Mutton Curry from Nepal:
I like mutton. Some of the best mutton dishes I’ve had have been in India and certainly the single best roast leg of mutton I ever had was in Pakistan. What then when I see mutton curry on a menu in Nepal? Pakistan, India … Nepal. Surely it would have a hint of the former’s greatness?
Arrival of the mutton curry
My worst expectation of ordering a new meat dish in Nepal is that it will come with bone. As in the meat still attached to the bone. There’s nothing more wasteful for me than to see a plate full of 1mm thick meat under great chunks of white bone for two times the price of a plain vegetable option. So I was really happy to see this mutton curry came with no bone. Well, there were a few little bits but it was mainly meat.
I wasn’t too happy to see it looking a little watery but then again it’s Nepal so one can’t expect greatness with everything. At least I had my plate of mutton.
What did the mutton curry taste like
A little harsh to be honest. More a heavy burnt coriander flavor than anything else. It tasted more like goat than mutton too. It’s certainly not a dish I would want again. Which is surprising as I had in Pokhara which goes the extra mile in tourist fare ( do check out my guide to Pokhara).
The after effects of a mutton curry
Sure enough later that night the gurgling in my stomach kicked in. Then for the next two days it was me and the toilet spending much time together. The villan? The mutton curry of course.
A local friend called over and asked what was up. I explained what had happened. Then, once recovered, I went to visit them. Turns out they knew the restaurant owner where I’d had the curry.
Apparently it was indeed mutton. But it had been frozen. As as you may know in Nepal the electricity is not reliable at all with long periods of defrosting freezers being the norm. The result? Some really unhealthy mutton.
Strangely my friend told me the restaurant owner extended his apologies to me. But as I passed by his restaurant all I got was the usually friendly wave. No personal apology or anything.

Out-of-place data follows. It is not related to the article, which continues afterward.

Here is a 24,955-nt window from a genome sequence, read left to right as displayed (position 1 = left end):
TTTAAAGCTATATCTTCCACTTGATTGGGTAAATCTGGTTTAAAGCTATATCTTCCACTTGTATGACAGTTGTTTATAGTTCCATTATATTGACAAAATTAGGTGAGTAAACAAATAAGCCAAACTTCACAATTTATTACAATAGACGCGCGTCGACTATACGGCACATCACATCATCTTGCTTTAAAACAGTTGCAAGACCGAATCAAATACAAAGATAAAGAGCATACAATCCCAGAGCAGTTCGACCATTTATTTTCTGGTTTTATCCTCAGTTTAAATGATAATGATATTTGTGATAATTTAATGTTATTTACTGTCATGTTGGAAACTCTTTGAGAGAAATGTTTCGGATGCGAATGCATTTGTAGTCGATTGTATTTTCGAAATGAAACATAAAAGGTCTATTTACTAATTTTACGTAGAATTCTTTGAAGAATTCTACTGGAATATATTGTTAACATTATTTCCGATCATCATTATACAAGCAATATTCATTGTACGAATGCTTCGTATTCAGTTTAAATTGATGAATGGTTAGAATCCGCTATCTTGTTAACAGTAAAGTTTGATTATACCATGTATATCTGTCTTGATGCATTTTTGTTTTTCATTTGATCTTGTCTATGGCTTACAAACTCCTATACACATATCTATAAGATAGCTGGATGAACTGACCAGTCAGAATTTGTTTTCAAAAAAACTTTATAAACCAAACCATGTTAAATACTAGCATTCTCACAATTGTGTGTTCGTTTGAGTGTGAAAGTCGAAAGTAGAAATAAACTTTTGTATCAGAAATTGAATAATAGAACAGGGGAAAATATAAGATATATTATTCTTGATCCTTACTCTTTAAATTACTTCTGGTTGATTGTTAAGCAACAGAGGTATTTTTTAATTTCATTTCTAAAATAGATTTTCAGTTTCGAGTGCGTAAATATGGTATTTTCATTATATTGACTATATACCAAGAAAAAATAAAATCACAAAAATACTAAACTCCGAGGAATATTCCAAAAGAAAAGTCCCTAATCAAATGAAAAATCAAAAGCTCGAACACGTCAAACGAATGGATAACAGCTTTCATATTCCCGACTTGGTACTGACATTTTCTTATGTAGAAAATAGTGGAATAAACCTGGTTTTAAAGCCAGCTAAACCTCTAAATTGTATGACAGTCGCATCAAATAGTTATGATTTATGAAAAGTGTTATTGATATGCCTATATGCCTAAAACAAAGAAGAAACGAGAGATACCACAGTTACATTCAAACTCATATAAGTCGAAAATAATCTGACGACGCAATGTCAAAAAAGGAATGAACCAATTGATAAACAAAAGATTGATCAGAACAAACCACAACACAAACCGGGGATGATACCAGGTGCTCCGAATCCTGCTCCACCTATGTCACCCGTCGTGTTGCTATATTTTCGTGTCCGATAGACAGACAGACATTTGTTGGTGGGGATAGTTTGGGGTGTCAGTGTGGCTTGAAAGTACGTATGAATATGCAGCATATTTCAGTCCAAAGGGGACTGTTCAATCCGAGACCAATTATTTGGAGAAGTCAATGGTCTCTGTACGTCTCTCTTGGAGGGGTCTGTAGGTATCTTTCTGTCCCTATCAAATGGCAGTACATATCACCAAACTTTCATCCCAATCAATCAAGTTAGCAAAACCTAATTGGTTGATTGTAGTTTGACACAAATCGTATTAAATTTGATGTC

Cultural differences in food poisoning
A few weeks later the restaurant owners wife saw me passing by and invited me in for lunch. I simply waved and declined. Then promptly took a right into the cafe next door. They weren’t too happy to see that and soon after the friendly waves stopped.
I asked my friend about this and he shook it off and said there was no problem. I could eat where I wanted to. The thing is if the man or even his wife had apologised in person to me rather than from I took as a third person I’d have gone back. But they didn’t. They just continued on as if nothing had happened. There’s a small chance that if I’d gone in they might have offered a free meal. But I doubt it.
It’s not just tourists who get bad meals
While food that causes stomach problems in the “west” is practically illegal hence all the health and safety tests, in Nepal it’s “normal” to have bad stomach every now and then. It’s a shrug-off event. While to me, it’s more of an alarm bell warning.
So in this context the man and his restaurant didn’t quite see it as being a big enough problem to apologize over. While I on the other saw it as being the type of thing one should do.
Moral of the mutton curry
As I wrote earlier I like mutton. When in Pakistan or India do please try it. In Nepal however it’s important to note that sheep farming is not that popular. Even the most popular mutton restaurant in Kathmandu runs out of mutton quite regularly. Hindsight is great.
So if you see mutton on Nepalese menu you might want to keep this in mind before ordering!
This is an additional article featuring food from Nepal. Nepal’s number one industry is tourism. In covering food from Nepal I am including what you will find everyday in Nepal. From traditional Nepalese food to tourist food. Do read my article on what’s the food like in Nepal for more.
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